It used to be when the Major League Baseball draft rolled around and you were in the Las Vegas sports media, you made plans to be in somebody’s living room.
It was cool to witness the reaction when the name of a local slugger or fireball pitcher flashed on the TV screen during the first round. Invariably, an uncle would slap you on the back. An aunt would ask if you wanted more chicken wings.
The last time it happened was 2014, when Erick Fedde, who pitched for Las Vegas High and UNLV, was drafted 18th overall by the Washington Nationals.
This was the third straight year in which a Las Vegas prospect was not selected in the first round.
From 2010 to 2014, there were no fewer than seven, counting supplemental picks.
Bryce Harper went first overall to Washington in 2010; Tyler Anderson went 20th to Colorado and Jake Hager 32nd to Tampa Bay in 2011; Joey Gallo went 39th to Texas in 2012; Kris Bryant went second to the Cubs and Aaron Blair 36th to Arizona in 2013; Fedde went 14th to Washington in 2014.
Harper and Bryant have been National League MVPs and Rookies of the Year. Gallo has walloped 17 homers this season. All with the exception of Hager and Fedde have played in the majors.
But discounting Phil Bickford, who pitched for the College of Southern Nevada and was a surfer boy from California, no locals have been selected during the TV rounds since 2014.
Has the well dried up?
Is the recent paucity of top draft choices a trend or an anomaly?
Too much club ball
Mike Bryant, Kris’ father and hitting coach and a longtime participant in and observer of the local baseball scene, fears it may be a trend.
Bryant mostly blames the increasing number of traveling amateur baseball teams. In Kris Bryant’s day, and Harper’s and Gallo’s, there was less club ball, he said. The top young players from Las Vegas almost always competed against the top young players from elsewhere.
“Now there’s been an explosion of (club) teams,” Bryant said.
His view: With so many club teams drawing from a finite talent pool, the competition has been watered down. And if it’s happening in Las Vegas, it’s probably happening everywhere.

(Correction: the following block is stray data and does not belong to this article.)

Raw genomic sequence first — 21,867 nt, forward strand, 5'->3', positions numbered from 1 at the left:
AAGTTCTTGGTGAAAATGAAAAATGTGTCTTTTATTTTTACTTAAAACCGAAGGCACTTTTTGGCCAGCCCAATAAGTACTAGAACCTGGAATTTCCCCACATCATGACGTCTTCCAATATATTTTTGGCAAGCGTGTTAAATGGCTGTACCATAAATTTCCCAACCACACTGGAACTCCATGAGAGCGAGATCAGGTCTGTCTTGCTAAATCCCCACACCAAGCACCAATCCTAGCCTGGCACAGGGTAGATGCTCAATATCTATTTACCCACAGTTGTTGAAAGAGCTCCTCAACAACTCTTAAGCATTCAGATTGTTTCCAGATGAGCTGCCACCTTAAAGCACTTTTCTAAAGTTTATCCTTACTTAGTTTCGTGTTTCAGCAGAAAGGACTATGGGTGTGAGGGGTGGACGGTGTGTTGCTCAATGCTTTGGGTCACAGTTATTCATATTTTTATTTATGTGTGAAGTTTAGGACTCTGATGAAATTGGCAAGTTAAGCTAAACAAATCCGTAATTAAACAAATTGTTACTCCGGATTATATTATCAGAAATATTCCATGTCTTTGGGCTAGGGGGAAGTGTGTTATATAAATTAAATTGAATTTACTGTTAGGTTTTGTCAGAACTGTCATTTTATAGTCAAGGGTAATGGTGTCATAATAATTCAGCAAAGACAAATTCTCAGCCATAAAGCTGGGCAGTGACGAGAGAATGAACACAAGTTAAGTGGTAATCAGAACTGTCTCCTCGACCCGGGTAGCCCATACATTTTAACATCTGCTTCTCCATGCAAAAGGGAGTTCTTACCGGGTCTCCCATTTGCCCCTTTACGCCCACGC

“They’re just not facing the quality and caliber of talent they used to,” Bryant said of the young sluggers and fireballers.
It might be preferable, he said, if kids played Little League baseball again. And that after all-star teams were identified, they continued to play together in club ball instead of scattering to assorted travel teams in a system lacking structure.
“If you could keep these teams together and play year-round, it would be fine,” Bryant said.
A cyclical thing
Mike Martin, founder of the Las Vegas Baseball Academy who had a cup of coffee with the Cubs in 1986, believes the recent shortage of top draft picks is more anomaly than trend. He said Bryce Harper and Kris Bryant and Gallo were special players who have created an unrealistic expectation.
“Those three spoiled us,” Martin said. “Those are some pretty big shoes to fill. Bryce Harper and Kris Bryant and Joey Gallo are the worst thing that could have happened for youth baseball, because now everybody thinks their kids should be like those guys.
“Yes, there’s a lot more club teams, but I don’t know if that has anything to do with it.”
Martin says that while playing against the best competition might make a kid a better ballplayer, it’s not going to make him 6-feet-5 and 230 pounds. When it comes to first-round draft picks, he thinks it may be more about genetics and baseball gods that smile upon them than hitting the cut-off man.
He called the recent shortage of local first-round selections “a cyclical thing.”
“If a kid can play, he’s gonna get noticed,” Martin said.
If a kid can really play, you might get a slap on the back from his uncle and another helping of chicken wings from his aunt on draft day.
As they used to say in Chicago, wait ‘til next year.
Contact Ron Kantowski at firstname.lastname@example.org or 702-383-0352. Follow @ronkantowski on Twitter.